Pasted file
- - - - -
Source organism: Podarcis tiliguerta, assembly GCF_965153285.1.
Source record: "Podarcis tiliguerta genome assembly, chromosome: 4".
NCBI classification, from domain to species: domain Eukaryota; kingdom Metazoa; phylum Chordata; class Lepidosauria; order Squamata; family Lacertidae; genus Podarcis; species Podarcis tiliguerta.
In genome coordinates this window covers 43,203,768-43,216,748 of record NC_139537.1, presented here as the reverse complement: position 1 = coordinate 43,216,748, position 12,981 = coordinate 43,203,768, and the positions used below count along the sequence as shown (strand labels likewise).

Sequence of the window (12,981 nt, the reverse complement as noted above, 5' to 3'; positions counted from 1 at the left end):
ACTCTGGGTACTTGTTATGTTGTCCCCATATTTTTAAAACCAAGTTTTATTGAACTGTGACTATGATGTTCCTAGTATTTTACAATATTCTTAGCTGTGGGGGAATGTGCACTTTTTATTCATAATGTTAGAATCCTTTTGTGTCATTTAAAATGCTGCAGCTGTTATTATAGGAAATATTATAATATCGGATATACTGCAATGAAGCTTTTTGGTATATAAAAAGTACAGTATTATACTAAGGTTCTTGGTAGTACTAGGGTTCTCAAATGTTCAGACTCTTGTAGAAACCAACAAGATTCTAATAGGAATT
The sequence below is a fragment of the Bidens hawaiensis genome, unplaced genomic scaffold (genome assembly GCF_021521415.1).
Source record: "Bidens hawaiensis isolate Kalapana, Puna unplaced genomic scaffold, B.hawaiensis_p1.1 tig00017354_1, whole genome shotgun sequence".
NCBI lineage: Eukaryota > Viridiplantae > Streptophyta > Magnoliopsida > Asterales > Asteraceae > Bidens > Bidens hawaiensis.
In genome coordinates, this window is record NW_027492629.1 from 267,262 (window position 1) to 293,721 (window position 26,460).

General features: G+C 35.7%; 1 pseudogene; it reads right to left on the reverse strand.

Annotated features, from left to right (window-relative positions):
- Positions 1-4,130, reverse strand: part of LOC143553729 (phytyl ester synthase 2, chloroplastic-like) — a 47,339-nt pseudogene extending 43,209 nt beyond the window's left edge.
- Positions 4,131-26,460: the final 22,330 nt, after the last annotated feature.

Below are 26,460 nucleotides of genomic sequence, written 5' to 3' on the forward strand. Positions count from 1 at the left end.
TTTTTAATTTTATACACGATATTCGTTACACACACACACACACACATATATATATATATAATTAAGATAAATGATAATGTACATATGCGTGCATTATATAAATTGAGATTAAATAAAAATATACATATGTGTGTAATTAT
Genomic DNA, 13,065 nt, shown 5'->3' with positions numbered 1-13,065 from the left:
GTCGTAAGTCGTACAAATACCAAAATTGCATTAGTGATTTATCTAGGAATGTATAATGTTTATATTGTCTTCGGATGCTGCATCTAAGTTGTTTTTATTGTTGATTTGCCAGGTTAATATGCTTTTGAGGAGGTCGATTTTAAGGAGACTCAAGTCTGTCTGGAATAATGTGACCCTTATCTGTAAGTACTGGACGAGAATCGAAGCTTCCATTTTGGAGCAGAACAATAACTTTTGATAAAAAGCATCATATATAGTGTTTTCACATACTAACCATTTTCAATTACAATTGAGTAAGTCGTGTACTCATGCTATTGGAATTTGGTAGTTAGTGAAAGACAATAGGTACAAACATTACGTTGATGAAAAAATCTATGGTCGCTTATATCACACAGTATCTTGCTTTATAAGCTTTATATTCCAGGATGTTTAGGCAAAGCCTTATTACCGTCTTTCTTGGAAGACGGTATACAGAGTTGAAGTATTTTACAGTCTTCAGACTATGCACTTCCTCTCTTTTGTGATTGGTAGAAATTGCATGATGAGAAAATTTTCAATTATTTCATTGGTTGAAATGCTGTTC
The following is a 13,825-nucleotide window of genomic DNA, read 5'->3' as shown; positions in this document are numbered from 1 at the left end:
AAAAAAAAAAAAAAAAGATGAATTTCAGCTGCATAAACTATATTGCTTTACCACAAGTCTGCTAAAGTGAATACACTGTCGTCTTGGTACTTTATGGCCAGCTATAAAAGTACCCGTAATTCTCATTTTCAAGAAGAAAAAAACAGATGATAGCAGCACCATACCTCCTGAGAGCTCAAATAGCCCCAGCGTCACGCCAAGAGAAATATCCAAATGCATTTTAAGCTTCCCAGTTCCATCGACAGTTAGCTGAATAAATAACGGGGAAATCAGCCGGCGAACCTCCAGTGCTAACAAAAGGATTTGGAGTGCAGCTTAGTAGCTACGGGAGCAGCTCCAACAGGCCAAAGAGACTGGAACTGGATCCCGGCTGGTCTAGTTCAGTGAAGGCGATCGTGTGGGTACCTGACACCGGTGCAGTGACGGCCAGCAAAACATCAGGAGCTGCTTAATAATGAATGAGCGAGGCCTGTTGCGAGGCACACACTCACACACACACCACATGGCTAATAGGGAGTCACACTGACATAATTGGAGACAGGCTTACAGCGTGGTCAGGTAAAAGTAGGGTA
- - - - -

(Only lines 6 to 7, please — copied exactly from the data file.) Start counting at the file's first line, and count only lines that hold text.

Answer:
ACTCTGGGTACTTGTTATGTTGTCCCCATATTTTTAAAACCAAGTTTTATTGAACTGTGACTATGATGTTCCTAGTATTTTACAATATTCTTAGCTGTGGGGGAATGTGCACTTTTTATTCATAATGTTAGAATCCTTTTGTGTCATTTAAAATGCTGCAGCTGTTATTATAGGAAATATTATAATATCGGATATACTGCAATGAAGCTTTTTGGTATATAAAAAGTACAGTATTATACTAAGGTTCTTGGTAGTACTAGGGTTCTCAAATGTTCAGACTCTTGTAGAAACCAACAAGATTCTAATAGGAATT
The sequence below is a fragment of the Bidens hawaiensis genome, unplaced genomic scaffold (genome assembly GCF_021521415.1).